Representatives for the Wisconsin Department of Natural Resources did not return messages seeking comment Friday.

Managing large carnivores

Government management of large carnivores like wolves is often controversial. The animals can pose a danger to people, livestock and the livelihoods of ranchers.

“Wolves are strong, smart and vicious predators,” Luke Hilgemann, the CEO of Hunter Nation, the organization that sued the state to force a wolf season, wrote in a March 19 op-ed for the Wisconsin State Journal. “Wolves are to be respected and revered. But too many of any species — particularly predators — can wreck the entire ecosystem.”

In neighboring Minnesota, wolf populations have remained strong since before the animal was listed on the federal endangered species list, said Dan Stark, a large carnivore specialist with the Minnesota Department of Natural Resources. The population has hovered around 2,700 for the past three years, about double the 1,250-1,400 goal that federal authorities set.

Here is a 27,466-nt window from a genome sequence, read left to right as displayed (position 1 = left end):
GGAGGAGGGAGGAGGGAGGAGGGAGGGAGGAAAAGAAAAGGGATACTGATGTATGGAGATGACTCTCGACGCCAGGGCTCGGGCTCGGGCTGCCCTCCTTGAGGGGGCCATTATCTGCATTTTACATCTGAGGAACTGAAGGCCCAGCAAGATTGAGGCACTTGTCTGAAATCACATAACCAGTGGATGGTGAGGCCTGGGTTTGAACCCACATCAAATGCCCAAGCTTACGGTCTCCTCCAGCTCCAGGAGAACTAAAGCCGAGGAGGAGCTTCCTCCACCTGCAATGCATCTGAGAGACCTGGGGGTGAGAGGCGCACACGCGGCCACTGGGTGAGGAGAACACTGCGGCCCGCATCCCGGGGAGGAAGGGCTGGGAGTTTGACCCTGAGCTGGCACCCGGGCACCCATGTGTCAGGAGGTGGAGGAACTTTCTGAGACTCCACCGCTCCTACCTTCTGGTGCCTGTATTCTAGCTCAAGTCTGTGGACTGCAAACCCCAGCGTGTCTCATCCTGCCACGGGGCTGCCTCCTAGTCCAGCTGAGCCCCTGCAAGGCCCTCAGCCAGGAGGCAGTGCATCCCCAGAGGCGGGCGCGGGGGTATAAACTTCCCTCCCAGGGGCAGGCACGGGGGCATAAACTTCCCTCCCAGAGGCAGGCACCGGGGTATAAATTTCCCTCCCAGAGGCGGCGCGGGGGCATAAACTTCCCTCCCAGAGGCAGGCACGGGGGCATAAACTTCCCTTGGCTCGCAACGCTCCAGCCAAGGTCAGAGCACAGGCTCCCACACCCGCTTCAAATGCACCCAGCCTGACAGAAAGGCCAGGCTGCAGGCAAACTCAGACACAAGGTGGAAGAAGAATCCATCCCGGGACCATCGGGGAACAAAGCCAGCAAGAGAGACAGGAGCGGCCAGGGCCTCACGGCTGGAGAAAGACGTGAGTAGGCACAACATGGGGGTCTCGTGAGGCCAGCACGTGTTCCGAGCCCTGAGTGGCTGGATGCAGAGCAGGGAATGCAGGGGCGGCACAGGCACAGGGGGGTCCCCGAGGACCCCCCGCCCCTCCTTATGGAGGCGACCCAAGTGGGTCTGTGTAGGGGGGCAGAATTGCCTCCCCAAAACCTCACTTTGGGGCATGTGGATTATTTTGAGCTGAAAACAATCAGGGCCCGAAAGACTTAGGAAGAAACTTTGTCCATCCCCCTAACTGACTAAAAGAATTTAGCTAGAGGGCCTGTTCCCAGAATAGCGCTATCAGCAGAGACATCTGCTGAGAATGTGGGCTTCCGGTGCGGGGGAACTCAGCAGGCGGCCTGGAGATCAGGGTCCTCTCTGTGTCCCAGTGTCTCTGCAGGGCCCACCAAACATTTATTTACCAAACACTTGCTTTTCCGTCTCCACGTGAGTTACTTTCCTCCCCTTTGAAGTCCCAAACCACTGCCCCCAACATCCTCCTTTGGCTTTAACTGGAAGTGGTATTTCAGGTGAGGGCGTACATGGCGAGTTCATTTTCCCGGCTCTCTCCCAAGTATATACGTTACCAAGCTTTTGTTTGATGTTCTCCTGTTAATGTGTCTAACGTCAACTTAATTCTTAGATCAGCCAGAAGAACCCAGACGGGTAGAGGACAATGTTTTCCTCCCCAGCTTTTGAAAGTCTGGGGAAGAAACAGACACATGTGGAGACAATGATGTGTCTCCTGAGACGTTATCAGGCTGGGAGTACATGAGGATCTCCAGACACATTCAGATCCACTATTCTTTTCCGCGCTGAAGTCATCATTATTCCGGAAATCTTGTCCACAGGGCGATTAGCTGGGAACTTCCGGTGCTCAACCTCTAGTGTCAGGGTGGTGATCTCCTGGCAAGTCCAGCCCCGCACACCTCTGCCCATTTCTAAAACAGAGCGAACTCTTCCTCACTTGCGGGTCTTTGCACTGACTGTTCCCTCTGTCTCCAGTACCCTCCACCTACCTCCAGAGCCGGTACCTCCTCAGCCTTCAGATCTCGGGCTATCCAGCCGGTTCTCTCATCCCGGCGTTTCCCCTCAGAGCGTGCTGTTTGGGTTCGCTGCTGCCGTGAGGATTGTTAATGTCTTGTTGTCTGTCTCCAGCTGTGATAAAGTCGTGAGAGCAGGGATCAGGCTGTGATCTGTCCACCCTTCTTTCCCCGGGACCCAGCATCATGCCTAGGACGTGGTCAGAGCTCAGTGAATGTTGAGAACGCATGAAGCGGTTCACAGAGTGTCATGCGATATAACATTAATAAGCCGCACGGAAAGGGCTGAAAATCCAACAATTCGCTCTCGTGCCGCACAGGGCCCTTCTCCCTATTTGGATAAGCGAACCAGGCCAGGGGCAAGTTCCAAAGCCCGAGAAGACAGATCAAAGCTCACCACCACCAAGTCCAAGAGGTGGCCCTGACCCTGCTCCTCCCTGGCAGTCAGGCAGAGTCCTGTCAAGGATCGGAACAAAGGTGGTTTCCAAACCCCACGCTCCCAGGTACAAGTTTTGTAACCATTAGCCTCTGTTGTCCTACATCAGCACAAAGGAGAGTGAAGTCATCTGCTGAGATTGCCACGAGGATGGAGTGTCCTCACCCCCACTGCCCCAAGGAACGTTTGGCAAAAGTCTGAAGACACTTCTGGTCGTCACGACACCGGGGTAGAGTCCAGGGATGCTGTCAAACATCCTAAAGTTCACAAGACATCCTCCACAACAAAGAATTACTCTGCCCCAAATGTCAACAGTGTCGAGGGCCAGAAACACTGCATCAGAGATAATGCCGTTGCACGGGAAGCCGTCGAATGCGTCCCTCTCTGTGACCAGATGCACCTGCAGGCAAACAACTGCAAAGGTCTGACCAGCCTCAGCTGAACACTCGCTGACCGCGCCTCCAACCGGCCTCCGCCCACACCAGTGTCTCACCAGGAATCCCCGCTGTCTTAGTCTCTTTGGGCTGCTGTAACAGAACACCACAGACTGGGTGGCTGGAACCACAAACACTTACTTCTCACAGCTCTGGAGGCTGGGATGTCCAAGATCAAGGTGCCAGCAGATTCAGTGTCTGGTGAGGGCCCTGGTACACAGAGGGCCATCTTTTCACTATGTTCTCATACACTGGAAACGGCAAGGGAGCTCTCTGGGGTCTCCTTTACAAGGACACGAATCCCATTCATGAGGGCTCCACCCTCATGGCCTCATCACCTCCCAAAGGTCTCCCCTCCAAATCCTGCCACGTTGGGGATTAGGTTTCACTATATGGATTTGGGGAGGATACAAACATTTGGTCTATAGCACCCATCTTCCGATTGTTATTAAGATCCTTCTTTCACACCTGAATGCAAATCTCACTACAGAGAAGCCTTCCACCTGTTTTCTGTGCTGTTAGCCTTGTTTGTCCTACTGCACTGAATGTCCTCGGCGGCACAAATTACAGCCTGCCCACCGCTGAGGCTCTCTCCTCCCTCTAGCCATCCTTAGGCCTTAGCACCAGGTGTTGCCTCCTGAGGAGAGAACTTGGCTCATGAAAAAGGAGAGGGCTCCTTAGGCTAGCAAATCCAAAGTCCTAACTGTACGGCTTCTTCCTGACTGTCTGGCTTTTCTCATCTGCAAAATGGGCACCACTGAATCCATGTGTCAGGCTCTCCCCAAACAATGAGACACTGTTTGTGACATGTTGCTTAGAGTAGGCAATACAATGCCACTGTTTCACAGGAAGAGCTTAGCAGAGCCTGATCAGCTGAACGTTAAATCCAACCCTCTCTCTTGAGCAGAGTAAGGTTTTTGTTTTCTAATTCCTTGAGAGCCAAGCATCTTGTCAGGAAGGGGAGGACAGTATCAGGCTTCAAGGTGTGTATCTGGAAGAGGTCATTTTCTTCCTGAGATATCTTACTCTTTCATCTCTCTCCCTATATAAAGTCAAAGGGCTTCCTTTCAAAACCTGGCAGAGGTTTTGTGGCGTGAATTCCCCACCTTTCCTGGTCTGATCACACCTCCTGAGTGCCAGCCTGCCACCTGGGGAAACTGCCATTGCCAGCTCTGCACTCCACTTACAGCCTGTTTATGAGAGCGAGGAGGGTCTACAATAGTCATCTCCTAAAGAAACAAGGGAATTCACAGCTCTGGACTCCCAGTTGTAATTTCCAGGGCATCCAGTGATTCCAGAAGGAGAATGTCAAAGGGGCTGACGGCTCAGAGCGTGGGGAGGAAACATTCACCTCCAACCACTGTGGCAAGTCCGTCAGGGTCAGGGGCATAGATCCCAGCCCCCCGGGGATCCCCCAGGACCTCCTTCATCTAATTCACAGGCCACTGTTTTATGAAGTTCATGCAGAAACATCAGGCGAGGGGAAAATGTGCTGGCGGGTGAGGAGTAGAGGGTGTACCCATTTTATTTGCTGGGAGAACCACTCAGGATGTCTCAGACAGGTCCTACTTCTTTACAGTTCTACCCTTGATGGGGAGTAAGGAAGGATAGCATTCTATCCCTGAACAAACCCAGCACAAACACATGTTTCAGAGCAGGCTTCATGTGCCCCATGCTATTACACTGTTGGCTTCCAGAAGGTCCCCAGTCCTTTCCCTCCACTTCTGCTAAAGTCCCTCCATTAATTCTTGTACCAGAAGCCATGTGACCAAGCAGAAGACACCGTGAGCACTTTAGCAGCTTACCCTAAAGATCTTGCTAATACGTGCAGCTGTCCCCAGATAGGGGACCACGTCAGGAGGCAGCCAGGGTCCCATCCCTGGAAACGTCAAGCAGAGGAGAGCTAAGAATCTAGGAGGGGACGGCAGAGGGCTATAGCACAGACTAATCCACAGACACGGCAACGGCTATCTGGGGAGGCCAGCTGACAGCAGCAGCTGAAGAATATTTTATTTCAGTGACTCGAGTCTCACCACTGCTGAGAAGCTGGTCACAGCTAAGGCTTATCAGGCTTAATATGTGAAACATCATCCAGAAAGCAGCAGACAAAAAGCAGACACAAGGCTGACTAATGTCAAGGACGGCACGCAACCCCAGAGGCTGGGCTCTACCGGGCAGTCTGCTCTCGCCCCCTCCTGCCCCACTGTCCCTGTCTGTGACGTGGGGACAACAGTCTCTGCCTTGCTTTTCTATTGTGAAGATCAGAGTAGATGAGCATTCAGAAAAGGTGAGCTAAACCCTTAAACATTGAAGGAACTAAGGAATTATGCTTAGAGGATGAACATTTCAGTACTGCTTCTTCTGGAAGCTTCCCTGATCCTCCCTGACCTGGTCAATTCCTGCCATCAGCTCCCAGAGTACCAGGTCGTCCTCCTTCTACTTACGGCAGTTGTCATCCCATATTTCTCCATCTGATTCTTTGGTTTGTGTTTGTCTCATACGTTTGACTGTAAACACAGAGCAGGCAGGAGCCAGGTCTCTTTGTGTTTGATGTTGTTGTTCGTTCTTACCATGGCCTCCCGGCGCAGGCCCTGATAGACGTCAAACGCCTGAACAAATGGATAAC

Stark said he didn’t have enough information about the Wisconsin season to speculate about how it might affect Minnesota’s management plan, but that examples from across North America, including Wisconsin’s, helped inform best practices for wolf hunting.

“Anything we can learn about what methods were allowed or what steps were taken to manage and provide the controls for that season closure could help inform us as we develop or if we adopt a proposal for a season,” he said.

Minnesota DNR policymaking committees include tribal members and formal tribal consultation is also part of the process, as is consultation with people concerned about wolves preying on livestock, Stark said.